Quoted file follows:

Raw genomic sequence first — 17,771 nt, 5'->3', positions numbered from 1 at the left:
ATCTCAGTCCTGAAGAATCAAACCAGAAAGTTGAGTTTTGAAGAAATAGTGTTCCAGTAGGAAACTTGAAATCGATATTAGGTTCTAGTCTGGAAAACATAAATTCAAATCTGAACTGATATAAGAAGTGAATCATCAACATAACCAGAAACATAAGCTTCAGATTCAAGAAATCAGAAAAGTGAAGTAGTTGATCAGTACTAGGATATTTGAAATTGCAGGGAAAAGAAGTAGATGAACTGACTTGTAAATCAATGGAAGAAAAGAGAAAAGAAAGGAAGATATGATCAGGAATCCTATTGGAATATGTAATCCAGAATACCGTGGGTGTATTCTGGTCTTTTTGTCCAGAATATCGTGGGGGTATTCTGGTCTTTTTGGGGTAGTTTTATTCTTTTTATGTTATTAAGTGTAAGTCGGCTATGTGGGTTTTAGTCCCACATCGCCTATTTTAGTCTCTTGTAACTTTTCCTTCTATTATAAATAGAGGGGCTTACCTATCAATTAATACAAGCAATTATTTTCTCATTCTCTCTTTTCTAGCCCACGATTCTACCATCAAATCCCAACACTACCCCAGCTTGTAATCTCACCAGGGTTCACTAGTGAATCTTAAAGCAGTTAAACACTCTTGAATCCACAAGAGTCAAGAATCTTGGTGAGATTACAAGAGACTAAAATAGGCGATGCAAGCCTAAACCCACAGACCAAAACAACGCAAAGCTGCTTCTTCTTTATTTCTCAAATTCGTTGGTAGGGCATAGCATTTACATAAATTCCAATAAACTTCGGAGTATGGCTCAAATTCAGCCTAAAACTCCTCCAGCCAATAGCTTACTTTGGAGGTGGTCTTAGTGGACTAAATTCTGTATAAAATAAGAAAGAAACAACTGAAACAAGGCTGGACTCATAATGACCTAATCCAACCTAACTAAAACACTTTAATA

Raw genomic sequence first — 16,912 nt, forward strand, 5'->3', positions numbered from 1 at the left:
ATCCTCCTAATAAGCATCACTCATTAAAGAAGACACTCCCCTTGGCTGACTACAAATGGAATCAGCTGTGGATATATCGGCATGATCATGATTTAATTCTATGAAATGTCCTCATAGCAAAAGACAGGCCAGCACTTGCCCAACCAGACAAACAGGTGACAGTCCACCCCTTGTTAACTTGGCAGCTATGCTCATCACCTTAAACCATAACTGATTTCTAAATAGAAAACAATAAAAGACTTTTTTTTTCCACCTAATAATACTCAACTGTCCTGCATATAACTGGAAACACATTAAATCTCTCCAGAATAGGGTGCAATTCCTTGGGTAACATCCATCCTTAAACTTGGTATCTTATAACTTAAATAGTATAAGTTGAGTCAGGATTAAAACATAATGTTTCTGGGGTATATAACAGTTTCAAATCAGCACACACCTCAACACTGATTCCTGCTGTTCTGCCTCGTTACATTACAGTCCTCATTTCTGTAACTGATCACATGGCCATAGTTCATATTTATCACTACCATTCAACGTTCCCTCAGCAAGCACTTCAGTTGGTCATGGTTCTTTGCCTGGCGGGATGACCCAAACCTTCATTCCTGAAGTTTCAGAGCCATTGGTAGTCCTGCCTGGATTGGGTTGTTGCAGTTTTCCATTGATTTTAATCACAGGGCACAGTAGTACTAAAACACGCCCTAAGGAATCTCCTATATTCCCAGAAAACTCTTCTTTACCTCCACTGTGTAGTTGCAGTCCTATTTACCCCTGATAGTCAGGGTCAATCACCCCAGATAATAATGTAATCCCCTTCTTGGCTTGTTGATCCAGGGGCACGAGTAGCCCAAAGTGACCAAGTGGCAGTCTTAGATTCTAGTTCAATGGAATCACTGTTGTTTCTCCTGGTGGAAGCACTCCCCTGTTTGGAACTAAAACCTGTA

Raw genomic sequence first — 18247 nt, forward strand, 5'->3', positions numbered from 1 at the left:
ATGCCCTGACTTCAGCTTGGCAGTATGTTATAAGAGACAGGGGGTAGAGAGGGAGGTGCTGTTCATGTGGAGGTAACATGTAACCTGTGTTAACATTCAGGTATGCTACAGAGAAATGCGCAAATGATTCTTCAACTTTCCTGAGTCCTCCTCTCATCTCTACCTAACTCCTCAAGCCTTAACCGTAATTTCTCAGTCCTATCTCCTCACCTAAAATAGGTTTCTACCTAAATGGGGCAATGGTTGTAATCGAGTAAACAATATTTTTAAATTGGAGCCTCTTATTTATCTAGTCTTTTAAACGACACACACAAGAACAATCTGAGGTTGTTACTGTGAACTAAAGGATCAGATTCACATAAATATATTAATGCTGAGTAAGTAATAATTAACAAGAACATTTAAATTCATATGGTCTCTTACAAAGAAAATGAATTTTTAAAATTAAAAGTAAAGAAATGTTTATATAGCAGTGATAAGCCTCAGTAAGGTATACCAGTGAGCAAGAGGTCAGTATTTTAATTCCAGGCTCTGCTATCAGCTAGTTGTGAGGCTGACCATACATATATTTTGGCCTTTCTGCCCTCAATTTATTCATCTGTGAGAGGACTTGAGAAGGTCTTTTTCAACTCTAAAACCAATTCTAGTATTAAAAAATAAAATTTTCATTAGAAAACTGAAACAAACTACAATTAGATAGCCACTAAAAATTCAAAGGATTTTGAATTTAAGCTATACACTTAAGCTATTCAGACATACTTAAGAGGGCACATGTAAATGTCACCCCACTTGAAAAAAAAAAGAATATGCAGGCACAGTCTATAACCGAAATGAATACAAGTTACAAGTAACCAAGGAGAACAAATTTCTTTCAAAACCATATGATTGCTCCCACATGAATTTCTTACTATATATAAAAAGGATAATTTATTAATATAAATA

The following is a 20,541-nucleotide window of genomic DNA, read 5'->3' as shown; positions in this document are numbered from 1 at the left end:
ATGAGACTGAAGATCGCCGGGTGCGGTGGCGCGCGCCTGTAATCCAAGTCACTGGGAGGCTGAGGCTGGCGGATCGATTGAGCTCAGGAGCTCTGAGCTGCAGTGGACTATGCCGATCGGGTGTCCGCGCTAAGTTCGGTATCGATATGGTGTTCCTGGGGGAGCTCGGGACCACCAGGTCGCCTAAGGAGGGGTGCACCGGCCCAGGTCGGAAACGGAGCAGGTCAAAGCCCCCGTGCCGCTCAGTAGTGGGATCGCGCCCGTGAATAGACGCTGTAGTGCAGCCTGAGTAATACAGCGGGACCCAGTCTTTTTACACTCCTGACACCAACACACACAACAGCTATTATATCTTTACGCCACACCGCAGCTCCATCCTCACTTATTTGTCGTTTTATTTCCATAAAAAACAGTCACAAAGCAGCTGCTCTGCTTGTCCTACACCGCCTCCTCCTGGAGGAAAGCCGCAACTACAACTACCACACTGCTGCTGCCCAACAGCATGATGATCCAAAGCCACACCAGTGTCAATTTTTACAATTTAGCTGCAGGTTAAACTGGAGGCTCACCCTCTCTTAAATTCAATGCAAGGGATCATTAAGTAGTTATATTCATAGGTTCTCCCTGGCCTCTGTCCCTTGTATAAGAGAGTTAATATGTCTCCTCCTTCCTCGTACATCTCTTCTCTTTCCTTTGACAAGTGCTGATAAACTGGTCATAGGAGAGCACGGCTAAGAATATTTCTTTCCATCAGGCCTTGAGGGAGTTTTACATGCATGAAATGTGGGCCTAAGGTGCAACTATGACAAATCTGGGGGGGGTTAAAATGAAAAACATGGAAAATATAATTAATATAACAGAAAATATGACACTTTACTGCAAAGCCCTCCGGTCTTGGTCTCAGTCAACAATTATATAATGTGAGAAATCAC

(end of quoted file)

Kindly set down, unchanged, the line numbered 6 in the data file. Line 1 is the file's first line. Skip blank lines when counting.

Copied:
ATGCCCTGACTTCAGCTTGGCAGTATGTTATAAGAGACAGGGGGTAGAGAGGGAGGTGCTGTTCATGTGGAGGTAACATGTAACCTGTGTTAACATTCAGGTATGCTACAGAGAAATGCGCAAATGATTCTTCAACTTTCCTGAGTCCTCCTCTCATCTCTACCTAACTCCTCAAGCCTTAACCGTAATTTCTCAGTCCTATCTCCTCACCTAAAATAGGTTTCTACCTAAATGGGGCAATGGTTGTAATCGAGTAAACAATATTTTTAAATTGGAGCCTCTTATTTATCTAGTCTTTTAAACGACACACACAAGAACAATCTGAGGTTGTTACTGTGAACTAAAGGATCAGATTCACATAAATATATTAATGCTGAGTAAGTAATAATTAACAAGAACATTTAAATTCATATGGTCTCTTACAAAGAAAATGAATTTTTAAAATTAAAAGTAAAGAAATGTTTATATAGCAGTGATAAGCCTCAGTAAGGTATACCAGTGAGCAAGAGGTCAGTATTTTAATTCCAGGCTCTGCTATCAGCTAGTTGTGAGGCTGACCATACATATATTTTGGCCTTTCTGCCCTCAATTTATTCATCTGTGAGAGGACTTGAGAAGGTCTTTTTCAACTCTAAAACCAATTCTAGTATTAAAAAATAAAATTTTCATTAGAAAACTGAAACAAACTACAATTAGATAGCCACTAAAAATTCAAAGGATTTTGAATTTAAGCTATACACTTAAGCTATTCAGACATACTTAAGAGGGCACATGTAAATGTCACCCCACTTGAAAAAAAAAAGAATATGCAGGCACAGTCTATAACCGAAATGAATACAAGTTACAAGTAACCAAGGAGAACAAATTTCTTTCAAAACCATATGATTGCTCCCACATGAATTTCTTACTATATATAAAAAGGATAATTTATTAATATAAATA